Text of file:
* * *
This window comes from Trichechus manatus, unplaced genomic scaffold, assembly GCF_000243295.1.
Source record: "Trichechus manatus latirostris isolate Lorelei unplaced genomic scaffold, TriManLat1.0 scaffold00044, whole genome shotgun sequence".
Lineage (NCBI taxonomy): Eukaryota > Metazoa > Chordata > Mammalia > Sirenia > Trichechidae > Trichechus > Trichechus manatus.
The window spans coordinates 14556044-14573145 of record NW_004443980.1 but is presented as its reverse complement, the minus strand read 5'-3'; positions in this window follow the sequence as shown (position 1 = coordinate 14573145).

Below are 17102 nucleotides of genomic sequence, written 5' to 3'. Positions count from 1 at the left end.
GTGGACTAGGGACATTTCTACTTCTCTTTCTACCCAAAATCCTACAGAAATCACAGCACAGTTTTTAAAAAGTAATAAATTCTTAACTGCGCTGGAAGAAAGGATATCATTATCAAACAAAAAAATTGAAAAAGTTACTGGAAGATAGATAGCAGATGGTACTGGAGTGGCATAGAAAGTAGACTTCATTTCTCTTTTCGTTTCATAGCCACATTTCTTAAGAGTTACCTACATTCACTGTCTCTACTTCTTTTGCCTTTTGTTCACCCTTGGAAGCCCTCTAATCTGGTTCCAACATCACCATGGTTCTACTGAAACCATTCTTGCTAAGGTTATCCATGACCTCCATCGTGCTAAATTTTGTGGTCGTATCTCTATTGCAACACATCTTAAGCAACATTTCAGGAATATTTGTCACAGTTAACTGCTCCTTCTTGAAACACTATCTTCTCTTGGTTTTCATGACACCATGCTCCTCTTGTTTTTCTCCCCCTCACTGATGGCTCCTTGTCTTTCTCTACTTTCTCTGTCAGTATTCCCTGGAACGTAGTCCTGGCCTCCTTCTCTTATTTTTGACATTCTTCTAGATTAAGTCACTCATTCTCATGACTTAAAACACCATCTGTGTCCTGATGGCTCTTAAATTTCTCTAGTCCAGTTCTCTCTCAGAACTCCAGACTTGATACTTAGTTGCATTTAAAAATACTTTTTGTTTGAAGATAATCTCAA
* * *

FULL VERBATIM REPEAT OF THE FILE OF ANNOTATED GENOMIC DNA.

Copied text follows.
This window comes from Trichechus manatus, unplaced genomic scaffold, assembly GCF_000243295.1.
Source record: "Trichechus manatus latirostris isolate Lorelei unplaced genomic scaffold, TriManLat1.0 scaffold00044, whole genome shotgun sequence".
Lineage (NCBI taxonomy): Eukaryota > Metazoa > Chordata > Mammalia > Sirenia > Trichechidae > Trichechus > Trichechus manatus.
The window spans coordinates 14556044-14573145 of record NW_004443980.1 but is presented as its reverse complement, the minus strand read 5'-3'; positions in this window follow the sequence as shown (position 1 = coordinate 14573145).

Below are 17102 nucleotides of genomic sequence, written 5' to 3'. Positions count from 1 at the left end.
GTGGACTAGGGACATTTCTACTTCTCTTTCTACCCAAAATCCTACAGAAATCACAGCACAGTTTTTAAAAAGTAATAAATTCTTAACTGCGCTGGAAGAAAGGATATCATTATCAAACAAAAAAATTGAAAAAGTTACTGGAAGATAGATAGCAGATGGTACTGGAGTGGCATAGAAAGTAGACTTCATTTCTCTTTTCGTTTCATAGCCACATTTCTTAAGAGTTACCTACATTCACTGTCTCTACTTCTTTTGCCTTTTGTTCACCCTTGGAAGCCCTCTAATCTGGTTCCAACATCACCATGGTTCTACTGAAACCATTCTTGCTAAGGTTATCCATGACCTCCATCGTGCTAAATTTTGTGGTCGTATCTCTATTGCAACACATCTTAAGCAACATTTCAGGAATATTTGTCACAGTTAACTGCTCCTTCTTGAAACACTATCTTCTCTTGGTTTTCATGACACCATGCTCCTCTTGTTTTTCTCCCCCTCACTGATGGCTCCTTGTCTTTCTCTACTTTCTCTGTCAGTATTCCCTGGAACGTAGTCCTGGCCTCCTTCTCTTATTTTTGACATTCTTCTAGATTAAGTCACTCATTCTCATGACTTAAAACACCATCTGTGTCCTGATGGCTCTTAAATTTCTCTAGTCCAGTTCTCTCTCAGAACTCCAGACTTGATACTTAGTTGCATTTAAAAATACTTTTTGTTTGAAGATAATCTCAA